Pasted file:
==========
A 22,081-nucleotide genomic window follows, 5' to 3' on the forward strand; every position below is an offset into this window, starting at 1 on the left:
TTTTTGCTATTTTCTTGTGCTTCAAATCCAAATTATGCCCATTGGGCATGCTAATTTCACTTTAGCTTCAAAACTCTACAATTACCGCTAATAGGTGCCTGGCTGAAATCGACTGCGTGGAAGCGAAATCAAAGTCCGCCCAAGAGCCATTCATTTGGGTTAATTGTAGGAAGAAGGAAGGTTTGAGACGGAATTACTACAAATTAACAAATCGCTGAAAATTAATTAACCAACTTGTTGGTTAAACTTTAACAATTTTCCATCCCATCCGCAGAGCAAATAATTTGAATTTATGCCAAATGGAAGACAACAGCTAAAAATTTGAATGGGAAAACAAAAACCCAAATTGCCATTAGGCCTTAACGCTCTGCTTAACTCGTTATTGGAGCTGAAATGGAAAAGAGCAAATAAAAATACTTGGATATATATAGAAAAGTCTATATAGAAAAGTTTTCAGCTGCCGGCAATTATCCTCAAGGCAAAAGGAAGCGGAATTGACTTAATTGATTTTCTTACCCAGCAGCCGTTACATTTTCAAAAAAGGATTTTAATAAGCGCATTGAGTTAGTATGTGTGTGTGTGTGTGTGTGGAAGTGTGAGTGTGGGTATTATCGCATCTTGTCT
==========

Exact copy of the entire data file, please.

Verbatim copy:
A 22,081-nucleotide genomic window follows, 5' to 3' on the forward strand; every position below is an offset into this window, starting at 1 on the left:
TTTTTGCTATTTTCTTGTGCTTCAAATCCAAATTATGCCCATTGGGCATGCTAATTTCACTTTAGCTTCAAAACTCTACAATTACCGCTAATAGGTGCCTGGCTGAAATCGACTGCGTGGAAGCGAAATCAAAGTCCGCCCAAGAGCCATTCATTTGGGTTAATTGTAGGAAGAAGGAAGGTTTGAGACGGAATTACTACAAATTAACAAATCGCTGAAAATTAATTAACCAACTTGTTGGTTAAACTTTAACAATTTTCCATCCCATCCGCAGAGCAAATAATTTGAATTTATGCCAAATGGAAGACAACAGCTAAAAATTTGAATGGGAAAACAAAAACCCAAATTGCCATTAGGCCTTAACGCTCTGCTTAACTCGTTATTGGAGCTGAAATGGAAAAGAGCAAATAAAAATACTTGGATATATATAGAAAAGTCTATATAGAAAAGTTTTCAGCTGCCGGCAATTATCCTCAAGGCAAAAGGAAGCGGAATTGACTTAATTGATTTTCTTACCCAGCAGCCGTTACATTTTCAAAAAAGGATTTTAATAAGCGCATTGAGTTAGTATGTGTGTGTGTGTGTGTGTGGAAGTGTGAGTGTGGGTATTATCGCATCTTGTCT